In Quantum Algorithm Implementations for Beginners, page 7 it is stated,
Suppose we have a three qubit state, $\vert\psi\rangle$, but we only measure the first qubit and leave the other two qubits undisturbed. What is the probability of observing a $\vert 0\rangle$ in the first qubit? This probability will be given by,
The state of the system after this measurement will be obtained by normalizing the state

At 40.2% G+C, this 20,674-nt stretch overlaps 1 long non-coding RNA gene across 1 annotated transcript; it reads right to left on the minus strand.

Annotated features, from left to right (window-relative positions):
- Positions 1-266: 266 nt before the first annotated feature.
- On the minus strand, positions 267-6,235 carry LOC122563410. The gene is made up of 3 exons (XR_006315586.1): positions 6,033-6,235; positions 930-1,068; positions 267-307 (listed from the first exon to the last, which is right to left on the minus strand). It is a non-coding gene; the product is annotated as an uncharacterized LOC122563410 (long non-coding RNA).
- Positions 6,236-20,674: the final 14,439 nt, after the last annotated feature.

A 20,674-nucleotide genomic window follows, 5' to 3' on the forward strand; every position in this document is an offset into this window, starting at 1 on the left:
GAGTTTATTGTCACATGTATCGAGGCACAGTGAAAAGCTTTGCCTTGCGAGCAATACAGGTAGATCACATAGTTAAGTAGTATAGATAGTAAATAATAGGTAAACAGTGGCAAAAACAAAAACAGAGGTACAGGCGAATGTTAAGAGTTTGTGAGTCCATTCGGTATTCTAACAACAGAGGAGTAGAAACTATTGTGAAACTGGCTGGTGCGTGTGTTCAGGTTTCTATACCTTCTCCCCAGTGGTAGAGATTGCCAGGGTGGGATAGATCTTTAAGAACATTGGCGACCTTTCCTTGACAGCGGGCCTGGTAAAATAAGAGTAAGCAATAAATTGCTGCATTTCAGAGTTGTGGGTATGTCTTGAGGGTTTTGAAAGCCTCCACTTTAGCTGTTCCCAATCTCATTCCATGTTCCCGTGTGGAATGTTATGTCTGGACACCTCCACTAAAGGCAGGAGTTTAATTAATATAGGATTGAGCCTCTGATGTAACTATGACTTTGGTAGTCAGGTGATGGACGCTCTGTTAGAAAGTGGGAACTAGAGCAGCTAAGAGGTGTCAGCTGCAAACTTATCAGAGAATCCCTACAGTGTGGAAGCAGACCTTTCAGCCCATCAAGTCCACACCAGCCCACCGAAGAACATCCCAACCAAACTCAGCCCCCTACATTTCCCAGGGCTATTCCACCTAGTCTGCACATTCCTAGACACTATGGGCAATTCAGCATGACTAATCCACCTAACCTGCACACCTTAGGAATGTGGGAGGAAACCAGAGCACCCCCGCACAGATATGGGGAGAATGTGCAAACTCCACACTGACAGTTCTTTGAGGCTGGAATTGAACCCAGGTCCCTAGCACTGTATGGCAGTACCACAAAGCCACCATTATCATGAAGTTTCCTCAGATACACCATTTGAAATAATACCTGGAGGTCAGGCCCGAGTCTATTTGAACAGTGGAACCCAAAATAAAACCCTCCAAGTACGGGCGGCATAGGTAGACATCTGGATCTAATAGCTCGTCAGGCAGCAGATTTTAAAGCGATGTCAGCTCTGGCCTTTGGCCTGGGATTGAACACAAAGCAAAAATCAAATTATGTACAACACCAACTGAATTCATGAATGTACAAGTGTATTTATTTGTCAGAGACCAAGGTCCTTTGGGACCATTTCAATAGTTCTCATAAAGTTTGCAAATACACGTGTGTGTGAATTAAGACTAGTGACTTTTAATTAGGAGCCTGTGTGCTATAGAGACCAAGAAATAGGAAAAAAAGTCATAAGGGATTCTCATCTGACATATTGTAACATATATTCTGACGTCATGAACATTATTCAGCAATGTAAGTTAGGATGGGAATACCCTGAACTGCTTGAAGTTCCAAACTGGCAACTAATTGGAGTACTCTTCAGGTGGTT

Applying this paradigm to the state in Eq. (5) we see that the probability of getting $\vert0\rangle$ in the first qubit will be 0.5, and if this result is obtained, the final state of the system would change to $\vert 000\rangle$. On the other hand, if we were to measure $\vert 1\rangle$ in the first qubit we would end up with a state $\vert 111\rangle$.
This feels wrong to me. Why would measuring the first qubit determine the states of the other two qubits? Is this an error in the paper?